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Usher syndrome - the most common cause of hereditary deafblindness

Raise your hand if you know what Usher syndrome is. No? Probably not too many people do, but it happens to be the most common cause of hereditary deafblindness. A couple of weeks ago, I had the incredible pleasure and honor of meeting Nancy O'Donnell, the Director of Outreach for the Usher Syndrome Coalition, who has been working with the deaf and deafblind communities for close to 40 years. She came to speak with our genetic counseling students, not only to teach us all about Usher syndrome, but to help us understand the challenges of living with Usher. In addition, we were lucky enough to have with us Rebecca Alexander, an author, psychotherapist, group fitness instructor, advocate, and extreme athlete who is almost completely blind and deaf due to Usher syndrome. She was the keynote speaker at the annual conference of the National Society of Genetic Counselors two years ago, and she brought the house down. To say the room was electric again two weeks ago with our students would be an understatement. What these incredible women gave to our students was not a lecture, but an experience we will all remember for decades. The lessons we learn are so much deeper, so much richer, so much more meaningful when told to us by those living it.

I am delighted that her life is rich and colorful, even if she can't physically see it the way we do.

Janice Berliner, 2021

Usher syndrome is a rare genetic disorder primarily characterized by sensorineural hearing loss (an impaired ability of the inner ear and auditory nerves to transmit sensory input to the brain) as well as retinitis pigmentosa (RP), a condition of the retina that causes progressive vision loss and often complete blindness. The hearing loss may be profound or mild, depending upon the clinical subtype, and may be progressive. The vision loss caused by RP may begin during childhood or later in life, and often first presents with difficulty seeing at night or in low light. Issues with balance are also a feature for some people affected by Usher syndrome. There is currently no known cure for RP, although researchers are working on genetic and other therapies to repair or reverse vision loss associated with RP as well as hearing loss.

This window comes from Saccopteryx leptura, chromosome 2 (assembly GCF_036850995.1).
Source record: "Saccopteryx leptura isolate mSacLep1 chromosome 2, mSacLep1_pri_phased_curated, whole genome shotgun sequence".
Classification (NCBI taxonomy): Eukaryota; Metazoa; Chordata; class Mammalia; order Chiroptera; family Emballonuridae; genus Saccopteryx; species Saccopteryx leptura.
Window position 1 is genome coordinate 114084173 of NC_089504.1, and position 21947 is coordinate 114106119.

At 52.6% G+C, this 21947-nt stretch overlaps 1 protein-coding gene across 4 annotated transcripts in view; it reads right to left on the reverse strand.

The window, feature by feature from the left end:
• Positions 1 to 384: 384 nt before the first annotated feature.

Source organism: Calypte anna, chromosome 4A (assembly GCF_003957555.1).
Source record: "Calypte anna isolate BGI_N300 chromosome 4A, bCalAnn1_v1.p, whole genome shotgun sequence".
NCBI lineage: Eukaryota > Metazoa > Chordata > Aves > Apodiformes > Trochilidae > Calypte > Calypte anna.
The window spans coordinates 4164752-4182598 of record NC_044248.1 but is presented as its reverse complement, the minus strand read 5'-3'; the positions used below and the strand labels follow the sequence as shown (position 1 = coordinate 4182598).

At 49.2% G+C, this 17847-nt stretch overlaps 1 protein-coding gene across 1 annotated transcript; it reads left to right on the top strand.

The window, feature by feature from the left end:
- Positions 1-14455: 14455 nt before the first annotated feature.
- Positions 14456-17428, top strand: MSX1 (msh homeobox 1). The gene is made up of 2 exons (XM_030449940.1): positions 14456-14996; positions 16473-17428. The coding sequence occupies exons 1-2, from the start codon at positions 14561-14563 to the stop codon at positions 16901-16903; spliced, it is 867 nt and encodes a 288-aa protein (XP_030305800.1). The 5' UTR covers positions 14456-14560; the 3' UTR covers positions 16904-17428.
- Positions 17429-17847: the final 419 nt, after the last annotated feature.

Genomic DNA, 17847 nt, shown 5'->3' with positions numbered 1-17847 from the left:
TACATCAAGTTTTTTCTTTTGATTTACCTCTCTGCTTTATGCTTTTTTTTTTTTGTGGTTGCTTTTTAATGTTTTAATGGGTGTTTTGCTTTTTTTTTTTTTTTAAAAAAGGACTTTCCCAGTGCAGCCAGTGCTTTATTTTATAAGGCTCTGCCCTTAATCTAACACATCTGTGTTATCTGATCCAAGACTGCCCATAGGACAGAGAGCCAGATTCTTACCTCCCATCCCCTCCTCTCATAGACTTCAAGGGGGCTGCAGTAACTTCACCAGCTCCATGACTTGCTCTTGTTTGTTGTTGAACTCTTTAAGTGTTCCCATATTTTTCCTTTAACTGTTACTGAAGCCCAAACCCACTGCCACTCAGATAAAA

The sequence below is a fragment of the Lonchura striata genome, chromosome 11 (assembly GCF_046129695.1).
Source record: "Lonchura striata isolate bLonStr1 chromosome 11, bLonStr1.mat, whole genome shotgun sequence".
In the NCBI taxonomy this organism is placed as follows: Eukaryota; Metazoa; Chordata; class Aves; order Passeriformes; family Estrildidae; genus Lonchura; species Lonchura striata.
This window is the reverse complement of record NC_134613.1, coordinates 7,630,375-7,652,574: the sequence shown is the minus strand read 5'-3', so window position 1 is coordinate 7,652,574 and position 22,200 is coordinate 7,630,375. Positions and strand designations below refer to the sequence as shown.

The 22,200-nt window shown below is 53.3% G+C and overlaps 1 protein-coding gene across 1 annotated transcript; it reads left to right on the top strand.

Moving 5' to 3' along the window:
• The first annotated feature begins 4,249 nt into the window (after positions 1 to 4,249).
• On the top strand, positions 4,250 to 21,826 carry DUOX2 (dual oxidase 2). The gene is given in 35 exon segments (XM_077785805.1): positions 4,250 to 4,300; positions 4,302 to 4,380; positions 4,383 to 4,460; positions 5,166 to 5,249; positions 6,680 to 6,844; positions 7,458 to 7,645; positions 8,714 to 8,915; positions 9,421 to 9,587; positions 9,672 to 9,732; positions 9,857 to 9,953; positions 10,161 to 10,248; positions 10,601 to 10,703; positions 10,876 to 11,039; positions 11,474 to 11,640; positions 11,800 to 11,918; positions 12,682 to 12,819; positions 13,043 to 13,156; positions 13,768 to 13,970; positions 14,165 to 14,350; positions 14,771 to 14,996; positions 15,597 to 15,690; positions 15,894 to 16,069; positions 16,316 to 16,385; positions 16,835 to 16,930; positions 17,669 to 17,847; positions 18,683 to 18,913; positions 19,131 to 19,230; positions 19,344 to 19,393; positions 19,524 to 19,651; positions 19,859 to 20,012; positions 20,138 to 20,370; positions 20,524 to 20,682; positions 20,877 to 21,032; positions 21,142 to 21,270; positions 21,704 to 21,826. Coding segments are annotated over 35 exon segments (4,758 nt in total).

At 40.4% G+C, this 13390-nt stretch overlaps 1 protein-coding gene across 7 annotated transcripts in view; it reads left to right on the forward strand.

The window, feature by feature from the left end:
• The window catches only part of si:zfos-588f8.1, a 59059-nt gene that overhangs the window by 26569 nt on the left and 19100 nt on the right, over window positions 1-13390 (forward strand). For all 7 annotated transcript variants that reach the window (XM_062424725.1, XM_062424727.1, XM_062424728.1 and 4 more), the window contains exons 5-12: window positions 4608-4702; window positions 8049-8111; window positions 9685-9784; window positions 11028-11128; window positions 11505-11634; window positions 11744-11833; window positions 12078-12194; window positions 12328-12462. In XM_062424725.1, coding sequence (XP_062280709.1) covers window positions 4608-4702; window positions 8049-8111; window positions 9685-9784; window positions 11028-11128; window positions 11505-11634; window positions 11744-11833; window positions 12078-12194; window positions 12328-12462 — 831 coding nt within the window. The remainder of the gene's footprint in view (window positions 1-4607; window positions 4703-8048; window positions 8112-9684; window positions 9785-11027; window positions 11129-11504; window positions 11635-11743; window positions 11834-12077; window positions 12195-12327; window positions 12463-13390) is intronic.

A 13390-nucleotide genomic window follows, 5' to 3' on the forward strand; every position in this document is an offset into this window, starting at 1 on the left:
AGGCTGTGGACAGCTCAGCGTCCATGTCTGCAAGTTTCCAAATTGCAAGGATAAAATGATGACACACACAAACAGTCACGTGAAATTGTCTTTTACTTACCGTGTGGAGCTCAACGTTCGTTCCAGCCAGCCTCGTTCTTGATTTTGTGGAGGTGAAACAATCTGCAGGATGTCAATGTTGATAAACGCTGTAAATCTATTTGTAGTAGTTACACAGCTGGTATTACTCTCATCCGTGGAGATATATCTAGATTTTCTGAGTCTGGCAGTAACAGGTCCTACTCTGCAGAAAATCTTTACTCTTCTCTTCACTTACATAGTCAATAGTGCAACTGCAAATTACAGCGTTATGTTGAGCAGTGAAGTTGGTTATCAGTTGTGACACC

Usher syndrome affects approximately three to ten in 100,000 people worldwide, with certain ethnic groups having higher than average numbers of affected individuals. Researchers have identified three clinical types of Usher syndrome, distinguished by the underlying genetic cause. The average age at which symptoms appear, and the severity of them, varies by type. Once a person is diagnosed, genetic testing can usually identify the type, which can help with prognosis and treatment. Usher syndrome is inherited as an autosomal recessive genetic trait, which means both parents must be carriers, and must both pass it on in the same pregnancy, for the child to be affected. Two carrier parents have a 1 in 4 chance of having an affected child with each pregnancy.

While Usher syndrome has no cure, early detection is very important so that support and education can begin as soon as possible. Some of this support may include hearing aids, cochlear implants, hearing/auditory training, low vision support, speech, physical, and occupational therapy, orientation and mobility training, and genetic counseling. Communication options should be explored as early as possible, to allow the child to have a strong language base. While hearing aids or cochlear implants will benefit most infants and children with Usher syndrome, there is most certainly controversy over whether a deaf person needs to hear, or can be quite happy and successful as part of the deaf community. Learning American Sign Language is critical, I learned from Nancy and Rebecca, even for someone with hearing aids or cochlear implants. Devices fail, break and get lost, and a deaf person (especially one who also has low vision), should never be left without a way to communicate. Those who sign visually may need to transition to tactile signing as their vision decreases.

Rebecca admits to having moments when she feels sorry for herself, or at the very least is frustrated by the continual loss of her hearing and vision. But she also explained that her life experiences, her deep friendships, and her wildly positive outlook have all been shaped by Usher syndrome. I am delighted that her life is rich and colorful, even if she can't physically see it the way we do. In her words, "I've always had a lot of energy, but having a condition like this really does put life in perspective. I don't have time to sit around and feel sorry for myself." Do yourself the supreme favor of reading Ms. Alexander's book, Not Fade Away: A Memoir of Senses Lost and Found (https://www.rebalexander.com or https://www.amazon.com/Not-Fade-Away-Memoir-Senses-ebook/dp/B00INIYG4C/ref=sr_1_2?dchild=1&keywords=not+fade+away&qid=1630985929&s=books&sr=1-2). You'll be so glad you did!


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